A big AHA! moment about 21st century participatory librarianship came from an unlikely source: a book about ancient pueblos of the American southwest.
The author observed that each pueblo was comprised of a collection of living spaces surrounding a large common area – first, the Great Kiva, and later, the plaza. Every living space faced into this common area, which was the hub of pueblo life and ceremony, because, as the author noted, every community needs a center (Scully, 1988).
That’s it! I thought.That’s the 21st century library.
The 21st century library is some combination of physical and virtual space that serves as the hub of its community. It is the community’s place to participate in, contribute to, and experience conversation, information exchange, companionship, debate, leisure, entertainment, shared history, and yes, even ceremony. Stephens (2011) argues that library school programs should teach future librarians to create such spaces for constituents to gather and collaborate – not just to work on their own projects but to collaborate on the library’s content as well.
The identity of a 21st century library can and should be as unique as its community. Rather than limiting itself to building a standard collection, the library can be a place where community members contribute to the creation of a local collection of their most unique things (Stephens, 2011). This is being done at the DOK Library in the Netherlands, for example (Boekesteijn, 2011), where patrons are not merely users but also collection builders, adding their own photos, personal stories, town memories, and even recipes to the library’s material.
How wonderful that, for the first time in hundreds of years, a non-commercial space can once again be the epicenter of its community. Not the downtown shopping district. Not the mall. The library is not trying to sell anything; it is just trying to be. To be the place where everyone interacts, where everyone feels at home, where everyone can contribute, and where everyone feels they are right at the heart of things – even if it is by Internet connection. The library as 21st century pueblo.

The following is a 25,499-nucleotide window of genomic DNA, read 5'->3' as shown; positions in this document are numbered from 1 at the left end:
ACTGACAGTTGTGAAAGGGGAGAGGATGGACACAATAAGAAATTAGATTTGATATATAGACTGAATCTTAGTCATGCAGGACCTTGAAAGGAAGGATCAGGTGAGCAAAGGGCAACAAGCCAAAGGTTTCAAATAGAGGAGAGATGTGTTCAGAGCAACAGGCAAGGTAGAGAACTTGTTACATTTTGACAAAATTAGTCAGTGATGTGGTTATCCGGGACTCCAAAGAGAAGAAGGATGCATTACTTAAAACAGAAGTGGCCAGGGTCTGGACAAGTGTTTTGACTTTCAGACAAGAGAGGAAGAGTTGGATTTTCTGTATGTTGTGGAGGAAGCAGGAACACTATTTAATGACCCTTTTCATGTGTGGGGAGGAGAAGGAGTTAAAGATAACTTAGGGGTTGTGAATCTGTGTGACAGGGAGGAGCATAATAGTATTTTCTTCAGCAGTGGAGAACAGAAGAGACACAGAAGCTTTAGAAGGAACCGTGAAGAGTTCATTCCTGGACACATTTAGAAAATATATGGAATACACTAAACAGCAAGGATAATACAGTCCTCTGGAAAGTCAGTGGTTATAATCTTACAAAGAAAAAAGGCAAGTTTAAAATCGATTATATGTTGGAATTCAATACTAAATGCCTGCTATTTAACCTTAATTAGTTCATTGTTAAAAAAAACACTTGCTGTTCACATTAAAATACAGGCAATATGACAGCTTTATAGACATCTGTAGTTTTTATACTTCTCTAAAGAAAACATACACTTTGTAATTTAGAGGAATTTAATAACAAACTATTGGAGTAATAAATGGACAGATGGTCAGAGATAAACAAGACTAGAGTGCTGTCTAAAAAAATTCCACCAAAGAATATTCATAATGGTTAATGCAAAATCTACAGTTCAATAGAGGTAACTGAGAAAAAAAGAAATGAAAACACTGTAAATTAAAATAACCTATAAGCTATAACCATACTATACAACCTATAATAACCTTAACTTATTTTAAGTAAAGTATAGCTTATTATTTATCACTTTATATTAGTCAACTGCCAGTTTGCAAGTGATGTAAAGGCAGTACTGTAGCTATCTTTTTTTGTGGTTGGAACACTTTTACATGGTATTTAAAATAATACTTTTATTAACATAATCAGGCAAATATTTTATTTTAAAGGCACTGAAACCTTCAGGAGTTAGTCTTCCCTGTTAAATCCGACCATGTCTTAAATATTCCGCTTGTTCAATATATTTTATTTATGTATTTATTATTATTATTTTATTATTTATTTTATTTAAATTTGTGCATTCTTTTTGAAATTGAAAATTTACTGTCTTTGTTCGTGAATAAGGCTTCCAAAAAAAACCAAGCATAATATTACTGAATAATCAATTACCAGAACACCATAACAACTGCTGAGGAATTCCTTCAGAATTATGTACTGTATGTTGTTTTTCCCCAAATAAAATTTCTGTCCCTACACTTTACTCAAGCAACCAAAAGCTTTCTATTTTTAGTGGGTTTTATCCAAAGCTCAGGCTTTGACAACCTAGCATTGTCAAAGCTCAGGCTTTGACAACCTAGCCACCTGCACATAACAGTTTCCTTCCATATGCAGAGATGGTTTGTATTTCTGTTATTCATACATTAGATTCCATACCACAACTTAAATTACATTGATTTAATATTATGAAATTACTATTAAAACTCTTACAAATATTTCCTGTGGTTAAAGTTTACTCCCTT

Boekesteijn, E. (2011, February 15). DOK Delft takes user generated content to the next level [Web log post]. Tame The Web (TTW). Retrieved from http://tametheweb.com/2011/02/15/dok-delft-takes-user-generated-content-to-the-next-level-a-ttw-guest-post-by-erik-boekesteijn/
Scully, V. (1988). Pueblo: Mountain, village, dance (2nd ed.). Chicago, IL: University of Chicago Press.
Stephens, M. (2011, April 15). Stuck in the past [Web log post]. Tame The Web (TTW). Retrieved from http://lj.libraryjournal.com/2011/04/opinion/michael-stephens/stuck-in-the-past-office-hours/
Paul Kaidy Barrows is a MLIS candidate at San Jose State University. A web and information services professional for more than a dozen years, his passion is empowering seekers and learners through technology and education.